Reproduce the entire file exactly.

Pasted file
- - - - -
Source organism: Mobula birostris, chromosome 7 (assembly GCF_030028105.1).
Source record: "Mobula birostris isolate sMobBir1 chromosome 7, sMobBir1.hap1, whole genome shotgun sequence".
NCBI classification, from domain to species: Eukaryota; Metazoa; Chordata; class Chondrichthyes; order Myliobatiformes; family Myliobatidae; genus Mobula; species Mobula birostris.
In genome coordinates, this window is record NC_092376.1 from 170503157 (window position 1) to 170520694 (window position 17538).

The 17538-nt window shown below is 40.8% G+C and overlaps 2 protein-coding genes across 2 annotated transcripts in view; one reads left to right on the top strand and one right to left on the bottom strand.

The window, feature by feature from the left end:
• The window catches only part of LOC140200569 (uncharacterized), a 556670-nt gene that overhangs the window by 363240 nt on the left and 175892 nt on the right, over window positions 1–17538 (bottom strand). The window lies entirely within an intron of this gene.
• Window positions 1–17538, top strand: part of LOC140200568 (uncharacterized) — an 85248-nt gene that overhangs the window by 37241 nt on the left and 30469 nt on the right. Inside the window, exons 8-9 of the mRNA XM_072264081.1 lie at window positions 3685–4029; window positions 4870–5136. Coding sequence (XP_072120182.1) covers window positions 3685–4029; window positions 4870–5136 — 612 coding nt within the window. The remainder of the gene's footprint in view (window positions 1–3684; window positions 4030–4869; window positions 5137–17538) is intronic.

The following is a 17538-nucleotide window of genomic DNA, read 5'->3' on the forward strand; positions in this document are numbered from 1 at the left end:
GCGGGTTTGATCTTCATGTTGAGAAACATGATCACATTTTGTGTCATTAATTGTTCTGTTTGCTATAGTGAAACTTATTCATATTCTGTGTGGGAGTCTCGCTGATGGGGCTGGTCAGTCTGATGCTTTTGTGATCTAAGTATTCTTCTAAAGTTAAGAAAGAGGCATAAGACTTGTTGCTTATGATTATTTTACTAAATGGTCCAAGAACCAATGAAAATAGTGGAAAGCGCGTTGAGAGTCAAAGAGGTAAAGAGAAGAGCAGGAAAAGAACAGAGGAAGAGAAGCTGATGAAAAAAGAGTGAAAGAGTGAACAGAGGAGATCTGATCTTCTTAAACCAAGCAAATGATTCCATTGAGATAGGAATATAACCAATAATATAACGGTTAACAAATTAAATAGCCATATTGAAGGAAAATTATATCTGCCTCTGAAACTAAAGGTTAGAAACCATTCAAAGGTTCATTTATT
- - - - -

Source organism: Mobula birostris, chromosome 7 (assembly GCF_030028105.1).
Source record: "Mobula birostris isolate sMobBir1 chromosome 7, sMobBir1.hap1, whole genome shotgun sequence".
NCBI classification, from domain to species: Eukaryota; Metazoa; Chordata; class Chondrichthyes; order Myliobatiformes; family Myliobatidae; genus Mobula; species Mobula birostris.
In genome coordinates, this window is record NC_092376.1 from 170503157 (window position 1) to 170520694 (window position 17538).

The 17538-nt window shown below is 40.8% G+C and overlaps 2 protein-coding genes across 2 annotated transcripts in view; one reads left to right on the top strand and one right to left on the bottom strand.

The window, feature by feature from the left end:
• The window catches only part of LOC140200569 (uncharacterized), a 556670-nt gene that overhangs the window by 363240 nt on the left and 175892 nt on the right, over window positions 1–17538 (bottom strand). The window lies entirely within an intron of this gene.
• Window positions 1–17538, top strand: part of LOC140200568 (uncharacterized) — an 85248-nt gene that overhangs the window by 37241 nt on the left and 30469 nt on the right. Inside the window, exons 8-9 of the mRNA XM_072264081.1 lie at window positions 3685–4029; window positions 4870–5136. Coding sequence (XP_072120182.1) covers window positions 3685–4029; window positions 4870–5136 — 612 coding nt within the window. The remainder of the gene's footprint in view (window positions 1–3684; window positions 4030–4869; window positions 5137–17538) is intronic.

The following is a 17538-nucleotide window of genomic DNA, read 5'->3' on the forward strand; positions in this document are numbered from 1 at the left end:
GCGGGTTTGATCTTCATGTTGAGAAACATGATCACATTTTGTGTCATTAATTGTTCTGTTTGCTATAGTGAAACTTATTCATATTCTGTGTGGGAGTCTCGCTGATGGGGCTGGTCAGTCTGATGCTTTTGTGATCTAAGTATTCTTCTAAAGTTAAGAAAGAGGCATAAGACTTGTTGCTTATGATTATTTTACTAAATGGTCCAAGAACCAATGAAAATAGTGGAAAGCGCGTTGAGAGTCAAAGAGGTAAAGAGAAGAGCAGGAAAAGAACAGAGGAAGAGAAGCTGATGAAAAAAGAGTGAAAGAGTGAACAGAGGAGATCTGATCTTCTTAAACCAAGCAAATGATTCCATTGAGATAGGAATATAACCAATAATATAACGGTTAACAAATTAAATAGCCATATTGAAGGAAAATTATATCTGCCTCTGAAACTAAAGGTTAGAAACCATTCAAAGGTTCATTTATT